Sorry for the oddball email yesterday. Sway has another blog for her photography and that’s where the mix up occurred. If you have a moment, check it out at http://swaymccashphotography.wordpress.com/.
As many of you know, I wimped out of blogging this year because I’ve had my hands full with a new baby. Sorry to fizzle out in such an unceremonious manner; with any luck I’ll return to the Wellness Experiment soon!
No, not that kind of MILF (for those readers that don’t see the photo in your email)!!! MILF also stands for Mothers Inspiring Lifelong Fitness!!! Get your mind out of the gutter ;-)
It’s nice to spend the day picking pears, and pears, and more pears. Hell, until you start running out of room you don’t even remember to get too picky. Then when you start to process the pears, you realize you weren’t picky enough.
Picked, rinsed, & ready to be peeled
The pears are now perfectly ripe and ready for canning. We canned our pears with a water bath, used a simple syrup, and tried to halve most of the pears to maintain a pleasing appearance.
Peeled and ready to be cored
I recall when my mom used to can pears and they were delicious year-round. I think she added cloves, but we went for plain and simple for this first batch. My dad enjoys eating them with cottage cheese for dessert.
Our canning guide this year is the Ball Blue Book Guide to Preserving. It’s not complicated, directions and recipes are simple, and it has nice large color photos and illustrations (for me, this is practically a requirement when it comes to cookbooks).
Just 7 jars on the first batch. We got started late in the evening, but we'll keep at it. I'm working on my technique to make the pears looks pretty in the jars - any tips?
Have you tried canning? If so, we’d love know your recipes!
Have you ever been to the Gila National forest? Well, the Gila River Festival is a wonderful reason to go if you have never experienced it. The Gila river happens to be the last free-flowing river in New Mexico and is home to a large number of different breeding birds, reptiles and other wild life. The wild life is abundant and it is also nice to support local tourism. There are numerous activities going on for the this festival. Here are a few that I thought were interesting. Click on any of the activities below for more information.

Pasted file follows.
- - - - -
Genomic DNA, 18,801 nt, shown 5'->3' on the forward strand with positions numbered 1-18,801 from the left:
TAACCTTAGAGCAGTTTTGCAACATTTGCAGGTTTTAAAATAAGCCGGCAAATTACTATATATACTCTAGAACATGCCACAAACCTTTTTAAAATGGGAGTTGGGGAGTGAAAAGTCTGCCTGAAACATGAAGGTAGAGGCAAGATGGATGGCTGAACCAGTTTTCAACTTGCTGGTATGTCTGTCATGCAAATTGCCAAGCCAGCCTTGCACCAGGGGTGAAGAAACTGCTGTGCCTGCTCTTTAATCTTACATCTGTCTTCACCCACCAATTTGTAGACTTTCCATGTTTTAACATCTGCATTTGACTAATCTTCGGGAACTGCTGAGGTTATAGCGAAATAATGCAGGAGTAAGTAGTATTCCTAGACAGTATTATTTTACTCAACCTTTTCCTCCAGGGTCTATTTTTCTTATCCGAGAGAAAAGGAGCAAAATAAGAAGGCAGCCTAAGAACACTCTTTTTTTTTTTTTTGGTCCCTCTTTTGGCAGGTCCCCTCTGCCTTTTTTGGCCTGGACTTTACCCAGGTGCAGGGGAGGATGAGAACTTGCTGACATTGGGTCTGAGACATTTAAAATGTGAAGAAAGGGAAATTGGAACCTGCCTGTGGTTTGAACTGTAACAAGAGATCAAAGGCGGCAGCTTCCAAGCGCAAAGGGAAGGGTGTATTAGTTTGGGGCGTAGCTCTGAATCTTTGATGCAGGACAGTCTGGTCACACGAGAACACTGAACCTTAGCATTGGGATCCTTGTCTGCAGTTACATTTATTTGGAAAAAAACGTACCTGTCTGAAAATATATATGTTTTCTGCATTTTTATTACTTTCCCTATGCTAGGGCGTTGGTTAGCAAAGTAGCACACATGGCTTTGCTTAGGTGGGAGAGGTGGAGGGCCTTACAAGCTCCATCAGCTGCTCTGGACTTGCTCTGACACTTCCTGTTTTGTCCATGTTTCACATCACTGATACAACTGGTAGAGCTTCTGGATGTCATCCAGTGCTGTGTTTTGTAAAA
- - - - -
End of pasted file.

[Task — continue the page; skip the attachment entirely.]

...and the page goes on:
1. Fish Tales
Can’t tell a spikedace from a longfin dace? Join fish biologist Dr. David Propst for a morning field trip to the Gila River at the biologically diverse Gila Bird Area, where participants will learn to electrofish, seine, and identify fish. Expect to capture and release native species such as longfin dace, desert sucker, and Sonora sucker, as well as threatened spikedace and loach minnow. You’ll also collect several nonnative species. Propst will discuss the life histories, habitat preferences and New Mexico distribution of each species, current status, and ongoing conservation efforts. He’ll talk about threats to their survival, including the impact of a Gila River diversion on our native fish populations.
2. Save for a rainy day
Learn how to capture rainwater to capitalize on our infrequent rain events. Local rainwater harvester Van Clothier will lead a tour of successful water harvesting projects in Silver City. See how water harvesting berms, curb cuts, and bore holes redirect street runoff to garden spaces. Tour projects where basins and other low-tech landscaping techniques cause roof runoff to soak into the ground. Learn how you can take advantage of rainfall to water your trees or garden, while conserving water and protecting the urban watershed from flooding and water quality problems. Everyone benefits from water harvesting!
Who says water and energy conservation aren’t related? Learn about the “water-energy nexus” and take a virtual home tour of how to incorporate water and energy savings in lovely and creative ways. Presenter Denise Smith will show how everyone can harvest the low-hanging fruit with low-cost, easy-to-install retrofits. Discover your home’s water footprint, in direct water consumption and also in hidden water usage embedded in common products. After Denise whets your appetite for water and energy savings, she’ll move on to inspire more beautiful dreams for green homes.
When? September 15-18, 2011
Where? Silver City, New Mexico
downtown farmer's market
Farmer’s markets are one of the oldest markets around where you can buy directly from a farmer or grower on a weekly basis. These special places can be found all over the world from South America to Asia. They have increased popularity here in the United States and they have especially caught on here in New Mexico. With the current trend of buying local and organic produce I cannot think of a better way to buy produce, meats, local cheese, flowers, and native plants. Farmer’s markets have become a ritual to most shoppers who frequent them every Saturday morning. I visited my local downtown growers market on Saturday and found a plethora of different local items ranging from produce to herbal soaps and grass-fed beef to decadent chocolates. There are also booths with local native plants for landscaping, breakfast burritos, pastries and art vendors. Please click here for a list of local farmer’s markets in the Albuquerque area. Do you have a favorite farmer’s market you frequent?
Welcome to our little blog where we aim to DISCOVER, EXPERIENCE, and SHARE the best wellness activities in New Mexico. Join us for the ride!